Perhaps the most common issue new moms face is post-partum depression. Bishop urges moms to be on the alert, as all the components align to form the perfect storm. “Sleep deprivation, fluctuation in hormones, and body image issues when the weight doesn’t fall off immediately all combine, sometimes hurling a new mom into a downward spiral,” she says.
Because of the sudden change in hormone levels, it’s not uncommon to experience some sadness after the birth of a baby, but new moms should pay attention if the sadness lasts longer than a few weeks. “New moms who are overwhelmed with feelings of anxiety or despair should call their doctor,” says Bishop. Women who have been prone to depression before pregnancy are particularly at risk. “Remember, it is okay to pick up the phone and call your doctor before the first six weeks.”
The Fix: While exercise is an important part of post-partum recovery, new moms need to take it slow. “Your body is a good guide, and it is more important to stay hydrated and rested than exercise the first six weeks.”
Rest and recover is the post-partum mantra for moms. “Pace yourself, being careful not to leave the hospital too quickly or return to work or your routine too soon,” says Hinote, citing other cultures such as India where new moms don’t leave home for over a month. “Take care of your baby and let the world take care of itself.”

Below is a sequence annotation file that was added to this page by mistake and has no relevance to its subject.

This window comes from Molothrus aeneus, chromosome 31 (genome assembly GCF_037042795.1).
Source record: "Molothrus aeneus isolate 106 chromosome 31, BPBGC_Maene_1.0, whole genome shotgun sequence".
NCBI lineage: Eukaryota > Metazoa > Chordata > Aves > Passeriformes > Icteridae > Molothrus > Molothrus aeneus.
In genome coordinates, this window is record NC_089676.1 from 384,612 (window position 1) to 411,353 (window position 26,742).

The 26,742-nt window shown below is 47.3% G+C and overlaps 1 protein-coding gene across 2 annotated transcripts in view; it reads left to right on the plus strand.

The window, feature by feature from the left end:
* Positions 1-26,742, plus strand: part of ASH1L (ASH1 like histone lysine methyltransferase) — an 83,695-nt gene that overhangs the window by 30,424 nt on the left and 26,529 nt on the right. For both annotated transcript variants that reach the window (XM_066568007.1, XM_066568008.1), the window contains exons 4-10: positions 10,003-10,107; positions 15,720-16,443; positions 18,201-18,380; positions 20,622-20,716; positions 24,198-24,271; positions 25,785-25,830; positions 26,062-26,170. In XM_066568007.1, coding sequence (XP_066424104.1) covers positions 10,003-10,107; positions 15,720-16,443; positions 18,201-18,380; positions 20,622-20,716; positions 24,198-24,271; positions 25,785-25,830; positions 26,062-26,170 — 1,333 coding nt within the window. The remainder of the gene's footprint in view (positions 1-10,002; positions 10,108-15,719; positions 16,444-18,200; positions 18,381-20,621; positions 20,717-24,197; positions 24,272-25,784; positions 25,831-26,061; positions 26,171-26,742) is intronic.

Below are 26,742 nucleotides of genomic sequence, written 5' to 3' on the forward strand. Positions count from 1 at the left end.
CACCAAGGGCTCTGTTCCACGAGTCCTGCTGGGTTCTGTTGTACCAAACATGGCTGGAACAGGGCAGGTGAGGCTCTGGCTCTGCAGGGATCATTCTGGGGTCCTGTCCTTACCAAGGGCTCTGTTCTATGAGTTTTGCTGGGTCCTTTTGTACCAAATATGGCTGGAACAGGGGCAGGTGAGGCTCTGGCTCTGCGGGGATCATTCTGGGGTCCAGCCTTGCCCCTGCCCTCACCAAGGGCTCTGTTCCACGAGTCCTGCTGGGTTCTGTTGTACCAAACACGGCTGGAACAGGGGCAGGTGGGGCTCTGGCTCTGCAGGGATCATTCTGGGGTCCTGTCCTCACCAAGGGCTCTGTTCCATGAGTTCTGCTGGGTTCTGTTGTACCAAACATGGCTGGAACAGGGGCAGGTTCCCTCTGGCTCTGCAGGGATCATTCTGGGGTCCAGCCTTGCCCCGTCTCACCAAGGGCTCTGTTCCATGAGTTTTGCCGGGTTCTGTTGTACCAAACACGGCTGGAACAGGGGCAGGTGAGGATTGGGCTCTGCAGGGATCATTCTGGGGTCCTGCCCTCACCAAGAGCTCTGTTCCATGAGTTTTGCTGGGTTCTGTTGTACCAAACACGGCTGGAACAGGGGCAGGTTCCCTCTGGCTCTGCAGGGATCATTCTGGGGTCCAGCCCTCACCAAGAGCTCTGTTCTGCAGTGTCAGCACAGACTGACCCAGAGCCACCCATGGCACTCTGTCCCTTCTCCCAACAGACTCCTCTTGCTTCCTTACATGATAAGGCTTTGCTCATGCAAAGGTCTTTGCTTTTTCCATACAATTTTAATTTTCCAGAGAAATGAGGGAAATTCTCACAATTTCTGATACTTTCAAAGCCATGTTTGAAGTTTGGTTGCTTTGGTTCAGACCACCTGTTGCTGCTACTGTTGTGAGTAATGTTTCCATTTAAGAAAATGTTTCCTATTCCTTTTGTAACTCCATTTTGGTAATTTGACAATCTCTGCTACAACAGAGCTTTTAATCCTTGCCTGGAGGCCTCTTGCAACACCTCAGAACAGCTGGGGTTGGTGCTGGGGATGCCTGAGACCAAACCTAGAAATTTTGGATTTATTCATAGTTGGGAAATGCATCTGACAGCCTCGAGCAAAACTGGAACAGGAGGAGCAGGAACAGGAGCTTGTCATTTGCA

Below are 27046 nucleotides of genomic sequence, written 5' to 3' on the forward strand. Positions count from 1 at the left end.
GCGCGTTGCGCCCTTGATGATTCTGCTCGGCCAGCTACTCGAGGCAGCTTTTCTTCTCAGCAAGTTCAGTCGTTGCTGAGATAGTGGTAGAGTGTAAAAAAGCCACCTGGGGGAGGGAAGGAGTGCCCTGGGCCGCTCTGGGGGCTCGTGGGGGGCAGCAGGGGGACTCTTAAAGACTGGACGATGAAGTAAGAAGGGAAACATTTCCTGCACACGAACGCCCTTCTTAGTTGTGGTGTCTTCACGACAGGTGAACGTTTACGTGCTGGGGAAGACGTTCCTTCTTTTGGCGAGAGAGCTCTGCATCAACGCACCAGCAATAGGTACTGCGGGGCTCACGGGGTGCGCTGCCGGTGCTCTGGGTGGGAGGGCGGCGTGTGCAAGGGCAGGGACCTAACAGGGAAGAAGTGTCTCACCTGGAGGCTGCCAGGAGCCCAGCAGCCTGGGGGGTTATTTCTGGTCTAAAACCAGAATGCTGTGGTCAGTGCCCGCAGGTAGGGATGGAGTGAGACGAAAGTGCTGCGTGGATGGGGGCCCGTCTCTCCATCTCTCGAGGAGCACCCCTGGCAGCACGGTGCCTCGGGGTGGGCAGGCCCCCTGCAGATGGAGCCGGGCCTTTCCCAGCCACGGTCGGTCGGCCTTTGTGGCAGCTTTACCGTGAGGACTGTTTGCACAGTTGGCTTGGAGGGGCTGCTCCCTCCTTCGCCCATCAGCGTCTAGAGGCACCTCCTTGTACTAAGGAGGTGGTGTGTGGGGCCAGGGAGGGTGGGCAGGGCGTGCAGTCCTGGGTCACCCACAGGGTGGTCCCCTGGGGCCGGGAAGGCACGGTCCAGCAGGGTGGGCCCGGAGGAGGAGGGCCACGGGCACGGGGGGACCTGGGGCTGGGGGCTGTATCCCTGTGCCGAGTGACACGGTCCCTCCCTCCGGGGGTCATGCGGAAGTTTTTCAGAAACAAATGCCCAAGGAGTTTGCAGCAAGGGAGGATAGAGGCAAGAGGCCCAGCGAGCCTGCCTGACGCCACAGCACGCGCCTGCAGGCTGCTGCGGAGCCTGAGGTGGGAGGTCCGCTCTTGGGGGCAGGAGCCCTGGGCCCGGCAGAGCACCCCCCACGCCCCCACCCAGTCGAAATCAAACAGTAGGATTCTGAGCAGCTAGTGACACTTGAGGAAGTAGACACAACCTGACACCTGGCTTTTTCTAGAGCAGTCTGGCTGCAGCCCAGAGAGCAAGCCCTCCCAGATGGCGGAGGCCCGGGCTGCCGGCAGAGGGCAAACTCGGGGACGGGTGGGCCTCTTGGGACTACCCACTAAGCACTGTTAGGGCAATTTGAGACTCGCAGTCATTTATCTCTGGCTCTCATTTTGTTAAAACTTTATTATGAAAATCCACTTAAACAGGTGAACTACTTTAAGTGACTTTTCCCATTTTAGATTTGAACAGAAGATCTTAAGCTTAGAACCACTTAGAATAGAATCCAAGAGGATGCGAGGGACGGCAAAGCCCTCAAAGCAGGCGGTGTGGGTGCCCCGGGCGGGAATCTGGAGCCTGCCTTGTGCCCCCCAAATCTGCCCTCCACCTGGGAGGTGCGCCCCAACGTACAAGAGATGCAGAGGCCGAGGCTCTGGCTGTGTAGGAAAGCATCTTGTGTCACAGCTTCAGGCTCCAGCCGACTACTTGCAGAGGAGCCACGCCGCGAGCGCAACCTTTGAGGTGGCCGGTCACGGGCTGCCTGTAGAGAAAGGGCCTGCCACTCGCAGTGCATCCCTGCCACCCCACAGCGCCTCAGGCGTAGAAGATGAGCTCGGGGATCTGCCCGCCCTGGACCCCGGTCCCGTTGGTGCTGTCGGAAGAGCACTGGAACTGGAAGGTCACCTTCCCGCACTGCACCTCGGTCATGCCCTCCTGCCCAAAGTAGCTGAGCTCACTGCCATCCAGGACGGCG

Though not always discussed in mom circles, urinary issues are high on the list of postpartum problems.
Rose, a first-time mom who had her only child in her early 30s, was shocked when just a cough or sneeze caused considerable leakage. “I had many challenges during my pregnancy, from swollen feet to sciatic nerve pain,” says Rose, a Midtown mom, “but they were all replaced by a single malady that was worse for me than any of the others: urinary incontinence.”
The Fix: With the guidance of an OB-GYN, Kegel exercises combined with frequent emptying of the bladder, can eventually correct the problem.
“Though urinary incontinence (trouble “holding it”) and retention (trouble urinating) are both conditions to watch for, new moms should also call their doctor if they experience a burning sensation when urinating which could mean a bladder infection,” adds Hinote.
Perhaps an even less talked about is vaginal prolapse, a bulging or sagging of the bladder, rectum, urethra, or small bowel which is caused by weakness of the pelvic or vaginal tissues and muscles.